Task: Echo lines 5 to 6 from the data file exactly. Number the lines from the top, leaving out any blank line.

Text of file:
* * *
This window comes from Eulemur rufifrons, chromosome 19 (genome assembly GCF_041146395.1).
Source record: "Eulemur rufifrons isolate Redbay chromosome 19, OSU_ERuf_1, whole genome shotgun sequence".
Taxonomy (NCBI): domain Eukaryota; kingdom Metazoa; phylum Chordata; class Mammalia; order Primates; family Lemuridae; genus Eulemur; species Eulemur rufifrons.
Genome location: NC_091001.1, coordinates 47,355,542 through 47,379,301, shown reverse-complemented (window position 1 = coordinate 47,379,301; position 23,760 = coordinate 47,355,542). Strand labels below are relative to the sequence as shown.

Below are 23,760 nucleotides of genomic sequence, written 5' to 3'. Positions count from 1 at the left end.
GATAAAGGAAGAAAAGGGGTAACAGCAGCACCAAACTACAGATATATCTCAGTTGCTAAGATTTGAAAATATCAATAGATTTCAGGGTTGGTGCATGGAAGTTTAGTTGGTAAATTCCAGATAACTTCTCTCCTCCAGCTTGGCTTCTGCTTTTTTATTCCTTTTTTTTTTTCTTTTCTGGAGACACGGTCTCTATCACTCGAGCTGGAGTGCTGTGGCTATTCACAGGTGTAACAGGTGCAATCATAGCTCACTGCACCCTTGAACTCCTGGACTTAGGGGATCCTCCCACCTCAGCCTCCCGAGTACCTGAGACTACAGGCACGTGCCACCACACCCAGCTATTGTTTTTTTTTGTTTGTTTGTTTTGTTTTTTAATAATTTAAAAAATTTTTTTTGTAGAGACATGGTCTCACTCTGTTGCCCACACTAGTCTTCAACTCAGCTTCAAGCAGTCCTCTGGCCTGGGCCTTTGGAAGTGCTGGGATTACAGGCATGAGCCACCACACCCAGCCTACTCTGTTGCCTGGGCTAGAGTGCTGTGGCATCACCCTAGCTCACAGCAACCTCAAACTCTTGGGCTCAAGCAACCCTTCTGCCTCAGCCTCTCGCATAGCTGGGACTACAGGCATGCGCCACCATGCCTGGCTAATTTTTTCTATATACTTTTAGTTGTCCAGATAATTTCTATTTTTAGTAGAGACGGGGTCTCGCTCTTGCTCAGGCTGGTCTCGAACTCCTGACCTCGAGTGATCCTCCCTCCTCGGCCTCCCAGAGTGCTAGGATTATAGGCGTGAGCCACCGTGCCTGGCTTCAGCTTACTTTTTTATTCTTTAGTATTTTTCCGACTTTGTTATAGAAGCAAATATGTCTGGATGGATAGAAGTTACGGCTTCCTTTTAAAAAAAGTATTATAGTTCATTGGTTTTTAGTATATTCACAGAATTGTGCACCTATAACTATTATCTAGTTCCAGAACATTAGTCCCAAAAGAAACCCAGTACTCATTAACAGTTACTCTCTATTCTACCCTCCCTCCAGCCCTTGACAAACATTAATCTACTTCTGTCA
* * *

Below are 23,760 nucleotides of genomic sequence, written 5' to 3'. Positions count from 1 at the left end.
GATAAAGGAAGAAAAGGGGTAACAGCAGCACCAAACTACAGATATATCTCAGTTGCTAAGATTTGAAAATATCAATAGATTTCAGGGTTGGTGCATGGAAGTTTAGTTGGTAAATTCCAGATAACTTCTCTCCTCCAGCTTGGCTTCTGCTTTTTTATTCCTTTTTTTTTTTCTTTTCTGGAGACACGGTCTCTATCACTCGAGCTGGAGTGCTGTGGCTATTCACAGGTGTAACAGGTGCAATCATAGCTCACTGCACCCTTGAACTCCTGGACTTAGGGGATCCTCCCACCTCAGCCTCCCGAGTACCTGAGACTACAGGCACGTGCCACCACACCCAGCTATTGTTTTTTTTTGTTTGTTTGTTTTGTTTTTTAATAATTTAAAAAATTTTTTTTGTAGAGACATGGTCTCACTCTGTTGCCCACACTAGTCTTCAACTCAGCTTCAAGCAGTCCTCTGGCCTGGGCCTTTGGAAGTGCTGGGATTACAGGCATGAGCCACCACACCCAGCCTACTCTGTTGCCTGGGCTAGAGTGCTGTGGCATCACCCTAGCTCACAGCAACCTCAAACTCTTGGGCTCAAGCAACCCTTCTGCCTCAGCCTCTCGCATAGCTGGGACTACAGGCATGCGCCACCATGCCTGGCTAATTTTTTCTATATACTTTTAGTTGTCCAGATAATTTCTATTTTTAGTAGAGACGGGGTCTCGCTCTTGCTCAGGCTGGTCTCGAACTCCTGACCTCGAGTGATCCTCCCTCCTCGGCCTCCCAGAGTGCTAGGATTATAGGCGTGAGCCACCGTGCCTGGCTTCAGCTTACTTTTTTATTCTTTAGTATTTTTCCGACTTTGTTATAGAAGCAAATATGTCTGGATGGATAGAAGTTACGGCTTCCTTTTAAAAAAAGTATTATAGTTCATTGGTTTTTAGTATATTCACAGAATTGTGCACCTATAACTATTATCTAGTTCCAGAACATTAGTCCCAAAAGAAACCCAGTACTCATTAACAGTTACTCTCTATTCTACCCTCCCTCCAGCCCTTGACAAACATTAATCTACTTCTGTCA